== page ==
The video, images and information on this page have been kindly supplied by Richard Brigham of York Past & Present
New Earswick – A History in Pictures
A collection of images and annotations
The Folk Hall in New Earswick was built in 1906 and cost 2 278 15s 1 1/2d. It was designed by Raymond Unwin (who was also responsible for the design of the houses and streets in the village) and was built in direct response to the inadequacy of the Assembly Rooms for public worship. Prior to the construction of the hall two houses, known as the “Earswick Assembly Rooms” had been allocated and used as a village centre. The agreement had been that the Trust would provide the buildings rent-free and the residents would be responsible for the upkeep and all expenses of heating and lighting. This arrangement continued for the folk hall and all other buildings provided for social purposes. The community was also responsible for employing a caretaker. The Folk Hall was officially opened in October 1907. In the opening address attention was drawn to the hall as a centre of worship with the Trust’s hope that this would obviate the need for a number of different places of worship. However, as early as 1911 there was a request for a site for a Wesleyan Chapel
The Folk Hall in New Earswick was used both as a central place of worship and as a meeting place for all the societies and groups which the residents took part in. This picture shows the Girls Club and was probably taken in about 1917. The young women are engaged in a vaiety of occupations including knitting, sewing, drawing and practicing first aid. At this time many such clubs were dominated by activities geared towards the support of the troops engaged in the First World War.
A number of social clubs and groups were based at the Folk Hall in New Earswick. It was also used to continue the tradition of adult education which the Rowntrees were so committed to. The societies were to reflect the interests of the residents as this group of men playing snooker illustrates.
The shopping center in New Earswick is on Hawthorn Terrace. The first shop had been the Co-op which was built in Station Avenue in 1908 with the Post Office next door.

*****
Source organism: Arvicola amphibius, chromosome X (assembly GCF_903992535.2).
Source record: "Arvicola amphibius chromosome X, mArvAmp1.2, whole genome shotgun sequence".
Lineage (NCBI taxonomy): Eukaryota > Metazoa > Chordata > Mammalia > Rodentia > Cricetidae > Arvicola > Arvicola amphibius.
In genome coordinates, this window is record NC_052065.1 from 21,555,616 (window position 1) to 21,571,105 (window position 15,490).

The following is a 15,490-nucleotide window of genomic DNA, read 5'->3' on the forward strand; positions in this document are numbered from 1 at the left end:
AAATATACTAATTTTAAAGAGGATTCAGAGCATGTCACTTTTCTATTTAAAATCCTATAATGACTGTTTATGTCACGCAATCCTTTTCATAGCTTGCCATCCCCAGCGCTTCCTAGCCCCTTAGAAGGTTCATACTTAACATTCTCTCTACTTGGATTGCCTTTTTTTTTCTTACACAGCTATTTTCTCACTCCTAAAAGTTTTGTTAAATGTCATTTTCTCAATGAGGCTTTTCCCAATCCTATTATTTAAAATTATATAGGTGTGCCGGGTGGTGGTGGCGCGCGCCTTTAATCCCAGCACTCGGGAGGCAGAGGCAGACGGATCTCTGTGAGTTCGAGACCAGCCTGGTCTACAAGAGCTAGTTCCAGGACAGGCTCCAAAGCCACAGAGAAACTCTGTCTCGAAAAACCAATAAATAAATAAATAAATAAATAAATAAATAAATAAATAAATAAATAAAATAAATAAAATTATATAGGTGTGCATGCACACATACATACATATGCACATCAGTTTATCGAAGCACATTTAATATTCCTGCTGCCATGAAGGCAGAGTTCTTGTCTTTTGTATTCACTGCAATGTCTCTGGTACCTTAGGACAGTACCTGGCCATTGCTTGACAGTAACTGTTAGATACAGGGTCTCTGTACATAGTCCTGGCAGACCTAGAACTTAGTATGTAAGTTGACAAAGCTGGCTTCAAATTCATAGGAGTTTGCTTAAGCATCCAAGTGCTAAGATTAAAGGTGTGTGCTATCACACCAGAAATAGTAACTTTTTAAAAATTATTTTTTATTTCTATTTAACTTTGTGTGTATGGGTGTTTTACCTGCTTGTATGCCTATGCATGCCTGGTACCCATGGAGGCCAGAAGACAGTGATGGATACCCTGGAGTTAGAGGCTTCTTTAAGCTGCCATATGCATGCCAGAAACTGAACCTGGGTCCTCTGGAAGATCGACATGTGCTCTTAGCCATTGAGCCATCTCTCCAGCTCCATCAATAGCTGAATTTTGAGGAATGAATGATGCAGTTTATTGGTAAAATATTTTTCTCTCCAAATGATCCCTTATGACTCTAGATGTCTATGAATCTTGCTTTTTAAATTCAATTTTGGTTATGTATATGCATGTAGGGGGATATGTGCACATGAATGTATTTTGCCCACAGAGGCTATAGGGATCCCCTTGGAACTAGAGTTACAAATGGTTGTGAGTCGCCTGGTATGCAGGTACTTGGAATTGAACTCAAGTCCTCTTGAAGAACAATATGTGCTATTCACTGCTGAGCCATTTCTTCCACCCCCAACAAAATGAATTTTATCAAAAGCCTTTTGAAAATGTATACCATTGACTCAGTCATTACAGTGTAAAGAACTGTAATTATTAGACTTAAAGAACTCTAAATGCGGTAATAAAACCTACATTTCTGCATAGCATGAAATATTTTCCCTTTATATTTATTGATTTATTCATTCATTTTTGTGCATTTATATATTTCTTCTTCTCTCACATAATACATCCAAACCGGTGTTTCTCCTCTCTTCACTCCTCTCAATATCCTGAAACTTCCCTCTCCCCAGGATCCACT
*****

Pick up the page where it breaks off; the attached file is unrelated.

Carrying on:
The gardening class was an important part of the studies for the children of New Earswick school. The value of nature study was also stressed and practiced throughout the school.
This house on Hawthorn Terrace forms part of one of the terraces designed by Raymond Unwin to provide high quality rented accommodation for working families. The houses were planned with economy in mind which meant providing adequate living space whilst limiting the total floor space. This was a difficult juggling act whilst also providing three bedrooms and a low rent!
The kindergarten of New Earswick school are pictured here at their lunchtime. The teachers pictured here are thought to be Miss Pritchard and Miss Ashford.
These four children are pictured in the science room at New Earswick Primary School in 1917. They are Edith Neal, Doris Powell, Cyril Charlton and John Skelton (from left).
Joseph Rowntree’s plans for the model village of New Earswick meant that houses were built in terraces of uneven lengths. They were designed to provide the maximum amount of living space for a minimum rent. Originally the outsides of the houses were colourwashed but the Rowntree Village Trust abandoned this in 1904.
This woman is walking along Station Avenue towards the Folk Hall in New Earswick. 1930’s
This image shows the street decorations which were created in New Earswick to celebrate the visit of the German Garden City Association. The visit generated much civic ceremony in York – William Hayes sold 36 dozen copies of the postcard of this view.
These houses, nos. 1, 3, 5 and 7 Station Avenue, were built in 1905. The first tenants, in 1906 were, at no. 1, Mr Pattie and, at no. 5, Mrs Jageer, her sons Edgar and Cyril and Miss F. Patterson. Once a year a barrier was placed across the entrance to Station Avenue to maintain legal privacy of access. On that day, the 1st of June, anyone wishing to pass with a vehicle had to pay a toll of 1d. This was because the avenues were private roads.
A Social Gathering
New Earswick shops, when they were first built in the ’40’s.